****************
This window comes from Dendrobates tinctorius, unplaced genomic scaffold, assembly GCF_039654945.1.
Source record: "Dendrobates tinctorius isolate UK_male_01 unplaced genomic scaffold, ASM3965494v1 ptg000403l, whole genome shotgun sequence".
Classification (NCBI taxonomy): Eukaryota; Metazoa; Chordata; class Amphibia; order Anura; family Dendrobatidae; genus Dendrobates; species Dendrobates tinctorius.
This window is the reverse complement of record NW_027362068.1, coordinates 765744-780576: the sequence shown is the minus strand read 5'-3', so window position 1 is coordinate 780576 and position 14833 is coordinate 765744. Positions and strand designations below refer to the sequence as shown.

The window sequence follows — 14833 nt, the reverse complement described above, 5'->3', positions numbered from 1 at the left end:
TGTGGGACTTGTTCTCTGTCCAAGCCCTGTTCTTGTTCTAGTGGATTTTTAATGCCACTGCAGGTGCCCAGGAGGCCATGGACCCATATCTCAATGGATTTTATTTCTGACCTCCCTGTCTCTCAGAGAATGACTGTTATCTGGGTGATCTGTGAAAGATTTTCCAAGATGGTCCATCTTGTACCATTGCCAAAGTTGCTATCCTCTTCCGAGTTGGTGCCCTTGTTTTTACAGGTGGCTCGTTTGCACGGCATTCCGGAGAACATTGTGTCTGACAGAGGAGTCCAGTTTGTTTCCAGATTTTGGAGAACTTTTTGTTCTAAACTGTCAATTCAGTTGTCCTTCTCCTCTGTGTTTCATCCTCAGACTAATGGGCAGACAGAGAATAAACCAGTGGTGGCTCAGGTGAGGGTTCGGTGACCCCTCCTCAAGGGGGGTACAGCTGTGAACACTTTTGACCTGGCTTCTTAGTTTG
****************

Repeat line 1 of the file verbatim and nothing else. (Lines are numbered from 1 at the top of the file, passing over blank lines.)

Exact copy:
This window comes from Dendrobates tinctorius, unplaced genomic scaffold, assembly GCF_039654945.1.